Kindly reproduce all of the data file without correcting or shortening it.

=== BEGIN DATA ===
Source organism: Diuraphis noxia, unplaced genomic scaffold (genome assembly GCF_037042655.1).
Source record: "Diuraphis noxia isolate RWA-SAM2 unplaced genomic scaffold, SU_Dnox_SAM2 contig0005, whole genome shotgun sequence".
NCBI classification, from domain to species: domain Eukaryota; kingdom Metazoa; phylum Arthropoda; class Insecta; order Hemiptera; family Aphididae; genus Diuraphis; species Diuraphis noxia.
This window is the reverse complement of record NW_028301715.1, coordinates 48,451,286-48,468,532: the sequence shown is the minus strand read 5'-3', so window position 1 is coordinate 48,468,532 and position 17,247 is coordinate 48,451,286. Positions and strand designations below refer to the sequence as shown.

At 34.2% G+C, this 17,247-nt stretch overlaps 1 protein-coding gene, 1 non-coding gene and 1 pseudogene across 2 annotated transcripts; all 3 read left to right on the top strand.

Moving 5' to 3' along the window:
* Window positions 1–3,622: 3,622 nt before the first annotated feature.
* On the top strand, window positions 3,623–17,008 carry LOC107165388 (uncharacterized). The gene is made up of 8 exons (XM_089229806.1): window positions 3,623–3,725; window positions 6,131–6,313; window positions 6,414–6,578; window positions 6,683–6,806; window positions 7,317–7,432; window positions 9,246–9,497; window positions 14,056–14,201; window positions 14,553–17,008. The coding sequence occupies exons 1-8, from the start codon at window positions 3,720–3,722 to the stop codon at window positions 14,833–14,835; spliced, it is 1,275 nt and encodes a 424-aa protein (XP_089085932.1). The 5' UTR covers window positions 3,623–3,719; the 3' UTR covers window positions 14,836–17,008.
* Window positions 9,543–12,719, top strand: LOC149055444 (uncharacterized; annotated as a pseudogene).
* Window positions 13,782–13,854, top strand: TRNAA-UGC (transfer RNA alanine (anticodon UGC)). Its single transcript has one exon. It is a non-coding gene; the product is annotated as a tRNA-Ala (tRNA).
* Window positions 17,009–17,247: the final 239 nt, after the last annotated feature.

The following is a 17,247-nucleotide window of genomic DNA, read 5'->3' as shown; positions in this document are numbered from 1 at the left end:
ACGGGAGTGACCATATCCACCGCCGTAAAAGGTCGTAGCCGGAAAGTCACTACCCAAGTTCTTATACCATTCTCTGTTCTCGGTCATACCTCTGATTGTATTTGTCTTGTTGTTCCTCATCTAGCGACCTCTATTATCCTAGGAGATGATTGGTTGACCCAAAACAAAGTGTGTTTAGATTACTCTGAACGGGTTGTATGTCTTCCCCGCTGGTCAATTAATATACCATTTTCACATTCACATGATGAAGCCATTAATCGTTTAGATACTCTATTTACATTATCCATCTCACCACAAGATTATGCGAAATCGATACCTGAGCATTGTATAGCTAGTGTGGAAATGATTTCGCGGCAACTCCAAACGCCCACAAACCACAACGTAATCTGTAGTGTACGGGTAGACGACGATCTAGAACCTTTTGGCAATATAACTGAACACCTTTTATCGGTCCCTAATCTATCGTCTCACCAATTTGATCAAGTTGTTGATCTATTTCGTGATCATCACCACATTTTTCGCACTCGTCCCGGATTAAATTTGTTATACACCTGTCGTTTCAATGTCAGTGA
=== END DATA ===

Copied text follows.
Source organism: Diuraphis noxia, unplaced genomic scaffold (genome assembly GCF_037042655.1).
Source record: "Diuraphis noxia isolate RWA-SAM2 unplaced genomic scaffold, SU_Dnox_SAM2 contig0005, whole genome shotgun sequence".
NCBI classification, from domain to species: domain Eukaryota; kingdom Metazoa; phylum Arthropoda; class Insecta; order Hemiptera; family Aphididae; genus Diuraphis; species Diuraphis noxia.
This window is the reverse complement of record NW_028301715.1, coordinates 48,451,286-48,468,532: the sequence shown is the minus strand read 5'-3', so window position 1 is coordinate 48,468,532 and position 17,247 is coordinate 48,451,286. Positions and strand designations below refer to the sequence as shown.

At 34.2% G+C, this 17,247-nt stretch overlaps 1 protein-coding gene, 1 non-coding gene and 1 pseudogene across 2 annotated transcripts; all 3 read left to right on the top strand.

Moving 5' to 3' along the window:
* Window positions 1–3,622: 3,622 nt before the first annotated feature.
* On the top strand, window positions 3,623–17,008 carry LOC107165388 (uncharacterized). The gene is made up of 8 exons (XM_089229806.1): window positions 3,623–3,725; window positions 6,131–6,313; window positions 6,414–6,578; window positions 6,683–6,806; window positions 7,317–7,432; window positions 9,246–9,497; window positions 14,056–14,201; window positions 14,553–17,008. The coding sequence occupies exons 1-8, from the start codon at window positions 3,720–3,722 to the stop codon at window positions 14,833–14,835; spliced, it is 1,275 nt and encodes a 424-aa protein (XP_089085932.1). The 5' UTR covers window positions 3,623–3,719; the 3' UTR covers window positions 14,836–17,008.
* Window positions 9,543–12,719, top strand: LOC149055444 (uncharacterized; annotated as a pseudogene).
* Window positions 13,782–13,854, top strand: TRNAA-UGC (transfer RNA alanine (anticodon UGC)). Its single transcript has one exon. It is a non-coding gene; the product is annotated as a tRNA-Ala (tRNA).
* Window positions 17,009–17,247: the final 239 nt, after the last annotated feature.

The following is a 17,247-nucleotide window of genomic DNA, read 5'->3' as shown; positions in this document are numbered from 1 at the left end:
ACGGGAGTGACCATATCCACCGCCGTAAAAGGTCGTAGCCGGAAAGTCACTACCCAAGTTCTTATACCATTCTCTGTTCTCGGTCATACCTCTGATTGTATTTGTCTTGTTGTTCCTCATCTAGCGACCTCTATTATCCTAGGAGATGATTGGTTGACCCAAAACAAAGTGTGTTTAGATTACTCTGAACGGGTTGTATGTCTTCCCCGCTGGTCAATTAATATACCATTTTCACATTCACATGATGAAGCCATTAATCGTTTAGATACTCTATTTACATTATCCATCTCACCACAAGATTATGCGAAATCGATACCTGAGCATTGTATAGCTAGTGTGGAAATGATTTCGCGGCAACTCCAAACGCCCACAAACCACAACGTAATCTGTAGTGTACGGGTAGACGACGATCTAGAACCTTTTGGCAATATAACTGAACACCTTTTATCGGTCCCTAATCTATCGTCTCACCAATTTGATCAAGTTGTTGATCTATTTCGTGATCATCACCACATTTTTCGCACTCGTCCCGGATTAAATTTGTTATACACCTGTCGTTTCAATGTCAGTGA